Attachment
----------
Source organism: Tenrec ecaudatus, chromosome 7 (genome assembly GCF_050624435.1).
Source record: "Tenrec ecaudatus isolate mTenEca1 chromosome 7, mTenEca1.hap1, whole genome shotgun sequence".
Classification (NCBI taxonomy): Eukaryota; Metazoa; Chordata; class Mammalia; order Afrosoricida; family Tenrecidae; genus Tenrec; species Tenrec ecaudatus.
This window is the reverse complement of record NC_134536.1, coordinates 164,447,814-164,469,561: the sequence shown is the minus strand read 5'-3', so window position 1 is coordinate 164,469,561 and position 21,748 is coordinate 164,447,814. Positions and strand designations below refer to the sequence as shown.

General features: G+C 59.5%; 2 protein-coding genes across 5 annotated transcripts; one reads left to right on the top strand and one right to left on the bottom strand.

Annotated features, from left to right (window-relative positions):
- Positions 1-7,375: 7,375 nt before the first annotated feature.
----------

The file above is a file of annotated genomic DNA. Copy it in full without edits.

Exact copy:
Source organism: Tenrec ecaudatus, chromosome 7 (genome assembly GCF_050624435.1).
Source record: "Tenrec ecaudatus isolate mTenEca1 chromosome 7, mTenEca1.hap1, whole genome shotgun sequence".
Classification (NCBI taxonomy): Eukaryota; Metazoa; Chordata; class Mammalia; order Afrosoricida; family Tenrecidae; genus Tenrec; species Tenrec ecaudatus.
This window is the reverse complement of record NC_134536.1, coordinates 164,447,814-164,469,561: the sequence shown is the minus strand read 5'-3', so window position 1 is coordinate 164,469,561 and position 21,748 is coordinate 164,447,814. Positions and strand designations below refer to the sequence as shown.

General features: G+C 59.5%; 2 protein-coding genes across 5 annotated transcripts; one reads left to right on the top strand and one right to left on the bottom strand.

Annotated features, from left to right (window-relative positions):
- Positions 1-7,375: 7,375 nt before the first annotated feature.